In Memorium: Manubhai Gadhvi

I smile everytime I think of Manubhai Gadhvi, Sanjaybhai’s father.

And he’s passed away. The first person in this city who told me: ‘You are bright and you will be successfull!’ is gone. Someone calls me at 12 in the night: ‘Did you hear about Sanjay’s father?’ My smile wanes.

I came to Bombay from Ahmedabad, in 1999. My career there was finished. I had no friends. I had no money. I badly needed someone to tell me ‘Giddyup! Boy! The world is waiting for you!’ I needed someone to hold my hand. Believe in me. But no one does that to a ‘struggler’ in Bombay. Sometimes, I was politely shown the doors and sometimes the doors were slammed on my face. Then, I met Sanjaybhai. I guess he must have seen something in me. He hired me. I was, honestly, scared of him. All assistants were. (Sanjay Gadhvi, 1999, pretty fiery in the role of a first time director).

A week later, Sanjaybhai asked me if I could go to his house and meet his father. He wanted to do some television thing ‘…and I don’t know jackshit about the idiot box’. I promptly nodded yes. Having directed and written for regional TV in A’bad, I was deemed qualified for the interview with Manubhai.

Now, Manubhai was a kind of person who puts you in comfort zone within 2 seconds of meeting. You see him. He sees you. He gives you a big smile and a wave of hand and calls you warmly in. Everytime you see him. Its the same. Same affection, same love, same big smile and the same customary wave of hand that calls you to sit next to him. I believe if someone would walk over to kill him with a gun in hand, he’d have behaved the same. ‘Arrey arrey Bandookwala Bhai? Aavo aavo.. beso beso!’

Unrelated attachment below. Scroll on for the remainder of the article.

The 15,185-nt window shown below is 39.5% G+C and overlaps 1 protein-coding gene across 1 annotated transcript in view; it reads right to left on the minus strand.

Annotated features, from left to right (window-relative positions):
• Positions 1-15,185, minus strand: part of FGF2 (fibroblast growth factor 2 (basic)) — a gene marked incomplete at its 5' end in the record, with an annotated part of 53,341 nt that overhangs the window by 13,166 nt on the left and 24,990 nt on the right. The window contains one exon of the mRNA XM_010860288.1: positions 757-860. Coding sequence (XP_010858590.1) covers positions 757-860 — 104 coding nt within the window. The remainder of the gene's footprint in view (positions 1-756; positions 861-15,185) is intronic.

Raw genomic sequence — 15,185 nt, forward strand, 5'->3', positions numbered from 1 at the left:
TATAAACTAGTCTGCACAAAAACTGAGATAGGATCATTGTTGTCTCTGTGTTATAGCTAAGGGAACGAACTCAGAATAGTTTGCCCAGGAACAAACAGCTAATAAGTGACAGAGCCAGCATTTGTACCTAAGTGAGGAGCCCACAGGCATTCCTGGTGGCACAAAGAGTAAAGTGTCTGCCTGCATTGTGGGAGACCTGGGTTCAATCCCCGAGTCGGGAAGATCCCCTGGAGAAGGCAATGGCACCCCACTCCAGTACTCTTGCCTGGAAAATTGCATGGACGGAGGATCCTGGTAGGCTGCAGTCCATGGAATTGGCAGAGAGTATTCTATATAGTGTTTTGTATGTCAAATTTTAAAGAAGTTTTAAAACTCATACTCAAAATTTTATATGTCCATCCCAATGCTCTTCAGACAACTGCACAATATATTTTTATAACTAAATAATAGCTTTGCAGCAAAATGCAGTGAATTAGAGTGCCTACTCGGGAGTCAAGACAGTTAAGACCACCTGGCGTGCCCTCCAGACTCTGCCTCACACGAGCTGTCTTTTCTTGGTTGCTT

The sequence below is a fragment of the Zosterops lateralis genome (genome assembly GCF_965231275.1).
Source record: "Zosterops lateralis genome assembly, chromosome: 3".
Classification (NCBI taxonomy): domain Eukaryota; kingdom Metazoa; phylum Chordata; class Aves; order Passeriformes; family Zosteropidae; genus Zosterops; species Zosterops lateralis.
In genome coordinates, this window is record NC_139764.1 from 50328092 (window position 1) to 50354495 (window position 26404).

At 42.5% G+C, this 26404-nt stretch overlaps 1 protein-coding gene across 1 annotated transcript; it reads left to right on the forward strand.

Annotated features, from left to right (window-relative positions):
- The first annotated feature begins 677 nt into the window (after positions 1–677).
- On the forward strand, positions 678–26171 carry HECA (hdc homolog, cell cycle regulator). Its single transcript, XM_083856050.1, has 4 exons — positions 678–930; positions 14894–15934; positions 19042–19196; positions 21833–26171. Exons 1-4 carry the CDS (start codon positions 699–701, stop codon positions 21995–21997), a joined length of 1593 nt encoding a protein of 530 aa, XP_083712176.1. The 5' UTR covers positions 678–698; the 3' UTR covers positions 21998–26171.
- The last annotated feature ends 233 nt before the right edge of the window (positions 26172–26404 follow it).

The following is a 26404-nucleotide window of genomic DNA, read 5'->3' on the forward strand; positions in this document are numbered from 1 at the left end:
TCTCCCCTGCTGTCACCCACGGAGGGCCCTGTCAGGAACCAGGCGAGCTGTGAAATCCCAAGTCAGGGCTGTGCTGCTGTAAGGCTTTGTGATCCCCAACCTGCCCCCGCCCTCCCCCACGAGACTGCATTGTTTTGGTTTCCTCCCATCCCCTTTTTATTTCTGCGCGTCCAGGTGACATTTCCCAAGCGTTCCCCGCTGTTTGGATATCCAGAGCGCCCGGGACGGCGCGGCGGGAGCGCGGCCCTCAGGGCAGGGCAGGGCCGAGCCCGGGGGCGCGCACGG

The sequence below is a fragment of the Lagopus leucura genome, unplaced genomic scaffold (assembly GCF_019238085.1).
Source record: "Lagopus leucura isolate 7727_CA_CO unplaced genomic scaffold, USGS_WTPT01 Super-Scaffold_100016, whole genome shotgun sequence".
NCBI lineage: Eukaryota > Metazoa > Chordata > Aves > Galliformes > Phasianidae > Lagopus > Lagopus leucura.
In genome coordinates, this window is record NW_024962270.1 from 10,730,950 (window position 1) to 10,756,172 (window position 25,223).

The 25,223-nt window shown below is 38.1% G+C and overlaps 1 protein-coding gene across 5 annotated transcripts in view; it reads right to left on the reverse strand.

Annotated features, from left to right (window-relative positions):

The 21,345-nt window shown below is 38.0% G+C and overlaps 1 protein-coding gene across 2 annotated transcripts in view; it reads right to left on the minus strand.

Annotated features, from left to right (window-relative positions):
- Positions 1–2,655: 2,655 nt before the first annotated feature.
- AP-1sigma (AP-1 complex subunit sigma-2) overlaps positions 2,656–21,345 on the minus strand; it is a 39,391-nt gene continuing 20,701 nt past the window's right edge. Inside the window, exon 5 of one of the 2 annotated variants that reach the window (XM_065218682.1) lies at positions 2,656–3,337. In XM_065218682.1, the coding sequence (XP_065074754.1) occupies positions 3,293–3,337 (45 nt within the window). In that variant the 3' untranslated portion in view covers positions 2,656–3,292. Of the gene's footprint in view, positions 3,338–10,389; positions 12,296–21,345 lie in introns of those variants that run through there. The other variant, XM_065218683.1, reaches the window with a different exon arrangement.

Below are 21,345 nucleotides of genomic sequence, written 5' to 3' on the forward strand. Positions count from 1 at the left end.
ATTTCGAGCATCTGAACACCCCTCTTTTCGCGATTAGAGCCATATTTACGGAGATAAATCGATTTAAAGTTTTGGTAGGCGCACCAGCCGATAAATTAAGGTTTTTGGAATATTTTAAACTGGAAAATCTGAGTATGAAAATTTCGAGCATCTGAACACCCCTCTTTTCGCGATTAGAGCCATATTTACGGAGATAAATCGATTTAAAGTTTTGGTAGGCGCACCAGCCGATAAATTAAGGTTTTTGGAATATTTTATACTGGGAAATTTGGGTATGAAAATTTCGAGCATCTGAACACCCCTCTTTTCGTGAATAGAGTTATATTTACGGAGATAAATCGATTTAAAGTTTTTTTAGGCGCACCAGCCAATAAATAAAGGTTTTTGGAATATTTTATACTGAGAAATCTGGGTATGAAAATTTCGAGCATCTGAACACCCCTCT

I loved sitting down on the rug next to him and talking. And we talked. Serious stuff man! Firstly, we both loved Gujarati literature (Manubhai was probably the finest authorities on Gujarati folk literature) and secondly, he was like a minefield full of anecdotal gems. You step on left and ‘Boom!’ an anecdote sprang up. You stepped right and ‘Boom!’ went another. Talking to him went on for hours. A lot of times during scripting sessions of ‘Mere Yaar Ki Shadi Hai’ Manubhai would call me to his room and we’d start chatting while Sanjaybhai waited for us outside. Sometimes he’d get irritated and would send a message to his dad that he’s waiting for Mayur outside and ‘We have work to do!’ Manubhai would smile promptly and say: ‘Then what are we doing? Wise discussions are never a waste!’

Yes, they are never… I think of Manubhai again… One of the wisest men I’ve known, one of the clearest, simplest, most charming and most principled. But above all, the one with an unforgettable smile.

You had a good life uncle. Maybe someday at the end of our journeys, we could smile like you and take a graceful exit, like you did!

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